OTTAWA, Feb 4 (Reuters) - Arise Technologies Corp APV.TO shares sank 24 percent on Wednesday after the solar energy company said it might pull back spending and freeze expansion projects as global economic woes squeeze demand and sales.
The Canadian company said after markets closed on Tuesday that it now expects fourth-quarter revenue of C$18.5 million ($15 million) to C$19.5 million ($15.9 million), down from its previous forecast of C$21 million to C$24 million.
It also expects to take a C$2.8 million inventory writedown when it reports financial results March 9 to reflect a global drop in photovoltaic cell and silicon prices.
The company, whose solar cells convert sunlight into electricity, said it would try to scale back manufacturing during 2009, but would not issue any financial forecasts due to market uncertainty.
Arise said it is currently in talks with customers and suppliers, which could result in repriced or renegotiated deals in 2009.
Shares in Arise slumped to 29.5 Canadian cents on the Toronto Stock Exchange, nearing a three-year low.
Haywood Securities cut its share-price target for Arise to C$2 from C$2.80. The stock touched a record high of C$3.30 in late 2007.
“These are extraordinarily tumultuous times and they require extraordinary measures and swift action by companies to deal with rapidly changing conditions,” interim Chief Executive Vern Heinrichs, who is also chairman, said in a statement.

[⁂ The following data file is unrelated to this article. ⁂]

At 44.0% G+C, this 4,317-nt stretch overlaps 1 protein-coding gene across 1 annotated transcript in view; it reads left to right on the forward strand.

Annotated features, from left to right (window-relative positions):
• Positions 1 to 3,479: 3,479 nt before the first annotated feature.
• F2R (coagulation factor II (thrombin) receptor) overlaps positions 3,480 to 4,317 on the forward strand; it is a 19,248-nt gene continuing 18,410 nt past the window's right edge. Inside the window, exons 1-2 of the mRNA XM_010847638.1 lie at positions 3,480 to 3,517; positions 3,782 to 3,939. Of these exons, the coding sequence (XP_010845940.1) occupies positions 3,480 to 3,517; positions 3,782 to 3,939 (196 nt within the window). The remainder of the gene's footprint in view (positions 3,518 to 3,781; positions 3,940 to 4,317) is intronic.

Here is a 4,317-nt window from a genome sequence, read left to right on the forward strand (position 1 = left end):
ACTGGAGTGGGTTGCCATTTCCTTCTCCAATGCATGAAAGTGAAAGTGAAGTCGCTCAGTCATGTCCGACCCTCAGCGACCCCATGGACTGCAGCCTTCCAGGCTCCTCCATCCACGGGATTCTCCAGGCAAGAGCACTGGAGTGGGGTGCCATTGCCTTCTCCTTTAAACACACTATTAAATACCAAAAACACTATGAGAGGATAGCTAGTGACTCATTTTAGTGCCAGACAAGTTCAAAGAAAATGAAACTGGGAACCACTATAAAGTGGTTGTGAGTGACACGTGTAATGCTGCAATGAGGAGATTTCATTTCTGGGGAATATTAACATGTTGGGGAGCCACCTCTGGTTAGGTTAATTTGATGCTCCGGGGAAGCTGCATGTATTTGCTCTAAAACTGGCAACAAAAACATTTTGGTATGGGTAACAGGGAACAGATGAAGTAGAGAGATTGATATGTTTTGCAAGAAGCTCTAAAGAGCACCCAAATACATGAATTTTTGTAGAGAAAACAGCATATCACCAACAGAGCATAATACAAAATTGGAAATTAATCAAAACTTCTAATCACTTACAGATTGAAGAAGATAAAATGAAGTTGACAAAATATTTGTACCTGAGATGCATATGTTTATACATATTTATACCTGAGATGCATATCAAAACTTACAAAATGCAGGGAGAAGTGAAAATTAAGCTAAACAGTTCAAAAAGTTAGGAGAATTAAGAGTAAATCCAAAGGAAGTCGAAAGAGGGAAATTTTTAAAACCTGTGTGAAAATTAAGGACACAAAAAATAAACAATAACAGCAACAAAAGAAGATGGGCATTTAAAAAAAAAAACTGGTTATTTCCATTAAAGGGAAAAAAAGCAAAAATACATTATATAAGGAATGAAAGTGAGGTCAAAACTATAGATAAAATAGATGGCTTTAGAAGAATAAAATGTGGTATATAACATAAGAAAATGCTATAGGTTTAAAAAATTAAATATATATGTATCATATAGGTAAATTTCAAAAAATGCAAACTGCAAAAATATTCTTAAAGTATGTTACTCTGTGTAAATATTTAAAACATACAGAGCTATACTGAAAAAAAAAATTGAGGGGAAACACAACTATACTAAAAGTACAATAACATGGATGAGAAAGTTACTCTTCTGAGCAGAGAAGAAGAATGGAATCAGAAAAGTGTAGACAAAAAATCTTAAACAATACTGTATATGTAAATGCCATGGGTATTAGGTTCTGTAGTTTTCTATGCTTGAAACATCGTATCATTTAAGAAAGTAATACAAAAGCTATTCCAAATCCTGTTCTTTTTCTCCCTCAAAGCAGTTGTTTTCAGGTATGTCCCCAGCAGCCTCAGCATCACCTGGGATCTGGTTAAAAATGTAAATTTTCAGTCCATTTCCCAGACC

Former CEO Bart Tichelman resigned in late January, a move that surprised markets and sparked an executive search.
The Waterloo, Ontario-based company now faces an array of challenges, analysts said.
Successful in its push to develop production skills, Arise is now being stung by a drop in demand, falling prices and reduced financial incentives for solar-generated electricity.
Installation of a second production line at the company’s German manufacturing plant is seen as critical because it will make more energy efficient products. That will help differentiate Arise and boost the value of its solar cells in a highly competitive market.
Work on that production line is back on schedule for completion early in the second quarter, Arise said on Tuesday. Previously, it faced a four- to eight-week delay while waiting for a key piece of equipment.
“Even though the company has booked nearly 100 percent of the output from lines one and two for 2009 and beyond, it may see continued deferrals for delivery,” Fraser Mackenzie analyst John Safrance said in a note.
Arise manufactures solar cells, produces high-purity silicon, and provides complete systems to solar farms and other businesses.
Arise had C$17.7 million in cash as of Nov. 10, down from C$21.8 million at the close of the third quarter on Sept. 30 and C$42 million at the close of the second quarter.
$1=$1.23 Canadian Reporting by Susan Taylor; editing by Peter Galloway